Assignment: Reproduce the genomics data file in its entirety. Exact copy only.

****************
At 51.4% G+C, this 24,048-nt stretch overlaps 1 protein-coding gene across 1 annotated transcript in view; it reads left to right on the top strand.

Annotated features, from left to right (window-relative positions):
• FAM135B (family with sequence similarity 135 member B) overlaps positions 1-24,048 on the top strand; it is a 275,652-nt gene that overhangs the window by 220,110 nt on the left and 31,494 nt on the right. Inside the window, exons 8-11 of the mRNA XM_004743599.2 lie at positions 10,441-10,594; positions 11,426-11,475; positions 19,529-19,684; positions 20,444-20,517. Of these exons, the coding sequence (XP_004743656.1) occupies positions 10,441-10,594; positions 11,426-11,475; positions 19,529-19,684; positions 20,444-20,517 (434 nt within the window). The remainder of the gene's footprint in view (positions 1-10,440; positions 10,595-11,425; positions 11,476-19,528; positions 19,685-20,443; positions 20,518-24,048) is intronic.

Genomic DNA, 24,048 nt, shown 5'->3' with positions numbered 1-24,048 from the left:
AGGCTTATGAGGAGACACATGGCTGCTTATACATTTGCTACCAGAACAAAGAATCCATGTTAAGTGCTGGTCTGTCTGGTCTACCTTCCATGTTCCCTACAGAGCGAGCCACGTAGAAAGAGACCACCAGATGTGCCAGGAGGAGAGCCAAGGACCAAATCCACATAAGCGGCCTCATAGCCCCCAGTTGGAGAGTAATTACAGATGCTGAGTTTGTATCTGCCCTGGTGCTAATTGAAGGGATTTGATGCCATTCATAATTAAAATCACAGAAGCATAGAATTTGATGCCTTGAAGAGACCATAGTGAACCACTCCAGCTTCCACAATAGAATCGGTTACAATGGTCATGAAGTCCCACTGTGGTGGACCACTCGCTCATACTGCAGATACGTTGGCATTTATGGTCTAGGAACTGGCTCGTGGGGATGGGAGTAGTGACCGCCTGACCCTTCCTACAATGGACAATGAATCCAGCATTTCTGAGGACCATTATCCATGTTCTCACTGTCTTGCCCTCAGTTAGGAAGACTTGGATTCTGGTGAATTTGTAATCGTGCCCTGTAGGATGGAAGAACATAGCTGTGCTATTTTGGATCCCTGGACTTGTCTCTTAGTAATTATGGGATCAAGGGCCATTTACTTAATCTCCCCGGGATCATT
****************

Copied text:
At 51.4% G+C, this 24,048-nt stretch overlaps 1 protein-coding gene across 1 annotated transcript in view; it reads left to right on the top strand.

Annotated features, from left to right (window-relative positions):
• FAM135B (family with sequence similarity 135 member B) overlaps positions 1-24,048 on the top strand; it is a 275,652-nt gene that overhangs the window by 220,110 nt on the left and 31,494 nt on the right. Inside the window, exons 8-11 of the mRNA XM_004743599.2 lie at positions 10,441-10,594; positions 11,426-11,475; positions 19,529-19,684; positions 20,444-20,517. Of these exons, the coding sequence (XP_004743656.1) occupies positions 10,441-10,594; positions 11,426-11,475; positions 19,529-19,684; positions 20,444-20,517 (434 nt within the window). The remainder of the gene's footprint in view (positions 1-10,440; positions 10,595-11,425; positions 11,476-19,528; positions 19,685-20,443; positions 20,518-24,048) is intronic.

Genomic DNA, 24,048 nt, shown 5'->3' with positions numbered 1-24,048 from the left:
AGGCTTATGAGGAGACACATGGCTGCTTATACATTTGCTACCAGAACAAAGAATCCATGTTAAGTGCTGGTCTGTCTGGTCTACCTTCCATGTTCCCTACAGAGCGAGCCACGTAGAAAGAGACCACCAGATGTGCCAGGAGGAGAGCCAAGGACCAAATCCACATAAGCGGCCTCATAGCCCCCAGTTGGAGAGTAATTACAGATGCTGAGTTTGTATCTGCCCTGGTGCTAATTGAAGGGATTTGATGCCATTCATAATTAAAATCACAGAAGCATAGAATTTGATGCCTTGAAGAGACCATAGTGAACCACTCCAGCTTCCACAATAGAATCGGTTACAATGGTCATGAAGTCCCACTGTGGTGGACCACTCGCTCATACTGCAGATACGTTGGCATTTATGGTCTAGGAACTGGCTCGTGGGGATGGGAGTAGTGACCGCCTGACCCTTCCTACAATGGACAATGAATCCAGCATTTCTGAGGACCATTATCCATGTTCTCACTGTCTTGCCCTCAGTTAGGAAGACTTGGATTCTGGTGAATTTGTAATCGTGCCCTGTAGGATGGAAGAACATAGCTGTGCTATTTTGGATCCCTGGACTTGTCTCTTAGTAATTATGGGATCAAGGGCCATTTACTTAATCTCCCCGGGATCATT